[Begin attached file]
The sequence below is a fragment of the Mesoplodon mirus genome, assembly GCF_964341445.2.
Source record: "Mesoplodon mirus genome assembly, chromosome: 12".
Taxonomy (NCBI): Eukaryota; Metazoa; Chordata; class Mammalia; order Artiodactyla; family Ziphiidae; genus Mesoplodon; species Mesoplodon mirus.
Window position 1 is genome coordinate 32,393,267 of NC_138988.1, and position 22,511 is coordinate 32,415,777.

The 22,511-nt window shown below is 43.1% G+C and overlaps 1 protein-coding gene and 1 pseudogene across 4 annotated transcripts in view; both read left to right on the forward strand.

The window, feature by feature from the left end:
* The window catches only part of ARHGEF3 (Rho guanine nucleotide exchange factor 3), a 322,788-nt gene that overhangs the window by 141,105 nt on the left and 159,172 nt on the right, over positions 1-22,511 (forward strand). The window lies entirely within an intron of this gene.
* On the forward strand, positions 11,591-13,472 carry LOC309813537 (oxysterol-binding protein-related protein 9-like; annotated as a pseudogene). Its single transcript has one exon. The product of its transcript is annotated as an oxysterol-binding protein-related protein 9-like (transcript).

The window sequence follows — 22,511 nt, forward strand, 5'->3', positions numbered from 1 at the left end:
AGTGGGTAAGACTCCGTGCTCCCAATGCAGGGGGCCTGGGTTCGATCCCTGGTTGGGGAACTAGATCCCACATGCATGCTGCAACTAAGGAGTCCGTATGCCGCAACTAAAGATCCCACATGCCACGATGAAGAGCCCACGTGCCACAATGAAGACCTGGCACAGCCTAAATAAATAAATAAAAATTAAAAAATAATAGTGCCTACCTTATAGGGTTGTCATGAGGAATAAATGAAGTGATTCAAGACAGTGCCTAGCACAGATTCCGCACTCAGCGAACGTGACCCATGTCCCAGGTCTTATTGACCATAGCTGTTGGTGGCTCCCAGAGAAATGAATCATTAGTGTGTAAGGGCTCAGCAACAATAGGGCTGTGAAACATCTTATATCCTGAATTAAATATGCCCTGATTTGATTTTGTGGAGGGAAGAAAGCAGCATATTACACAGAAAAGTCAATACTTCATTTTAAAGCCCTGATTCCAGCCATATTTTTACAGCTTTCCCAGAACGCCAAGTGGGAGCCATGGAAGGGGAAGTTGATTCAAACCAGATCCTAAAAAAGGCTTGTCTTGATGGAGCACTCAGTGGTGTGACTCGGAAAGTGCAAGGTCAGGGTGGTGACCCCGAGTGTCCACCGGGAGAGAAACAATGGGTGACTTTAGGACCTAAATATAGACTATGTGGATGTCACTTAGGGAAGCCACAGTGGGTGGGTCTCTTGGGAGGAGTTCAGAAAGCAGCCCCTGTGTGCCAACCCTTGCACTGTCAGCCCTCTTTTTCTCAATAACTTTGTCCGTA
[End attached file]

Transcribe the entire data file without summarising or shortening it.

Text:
The sequence below is a fragment of the Mesoplodon mirus genome, assembly GCF_964341445.2.
Source record: "Mesoplodon mirus genome assembly, chromosome: 12".
Taxonomy (NCBI): Eukaryota; Metazoa; Chordata; class Mammalia; order Artiodactyla; family Ziphiidae; genus Mesoplodon; species Mesoplodon mirus.
Window position 1 is genome coordinate 32,393,267 of NC_138988.1, and position 22,511 is coordinate 32,415,777.

The 22,511-nt window shown below is 43.1% G+C and overlaps 1 protein-coding gene and 1 pseudogene across 4 annotated transcripts in view; both read left to right on the forward strand.

The window, feature by feature from the left end:
* The window catches only part of ARHGEF3 (Rho guanine nucleotide exchange factor 3), a 322,788-nt gene that overhangs the window by 141,105 nt on the left and 159,172 nt on the right, over positions 1-22,511 (forward strand). The window lies entirely within an intron of this gene.
* On the forward strand, positions 11,591-13,472 carry LOC309813537 (oxysterol-binding protein-related protein 9-like; annotated as a pseudogene). Its single transcript has one exon. The product of its transcript is annotated as an oxysterol-binding protein-related protein 9-like (transcript).

The window sequence follows — 22,511 nt, forward strand, 5'->3', positions numbered from 1 at the left end:
AGTGGGTAAGACTCCGTGCTCCCAATGCAGGGGGCCTGGGTTCGATCCCTGGTTGGGGAACTAGATCCCACATGCATGCTGCAACTAAGGAGTCCGTATGCCGCAACTAAAGATCCCACATGCCACGATGAAGAGCCCACGTGCCACAATGAAGACCTGGCACAGCCTAAATAAATAAATAAAAATTAAAAAATAATAGTGCCTACCTTATAGGGTTGTCATGAGGAATAAATGAAGTGATTCAAGACAGTGCCTAGCACAGATTCCGCACTCAGCGAACGTGACCCATGTCCCAGGTCTTATTGACCATAGCTGTTGGTGGCTCCCAGAGAAATGAATCATTAGTGTGTAAGGGCTCAGCAACAATAGGGCTGTGAAACATCTTATATCCTGAATTAAATATGCCCTGATTTGATTTTGTGGAGGGAAGAAAGCAGCATATTACACAGAAAAGTCAATACTTCATTTTAAAGCCCTGATTCCAGCCATATTTTTACAGCTTTCCCAGAACGCCAAGTGGGAGCCATGGAAGGGGAAGTTGATTCAAACCAGATCCTAAAAAAGGCTTGTCTTGATGGAGCACTCAGTGGTGTGACTCGGAAAGTGCAAGGTCAGGGTGGTGACCCCGAGTGTCCACCGGGAGAGAAACAATGGGTGACTTTAGGACCTAAATATAGACTATGTGGATGTCACTTAGGGAAGCCACAGTGGGTGGGTCTCTTGGGAGGAGTTCAGAAAGCAGCCCCTGTGTGCCAACCCTTGCACTGTCAGCCCTCTTTTTCTCAATAACTTTGTCCGTA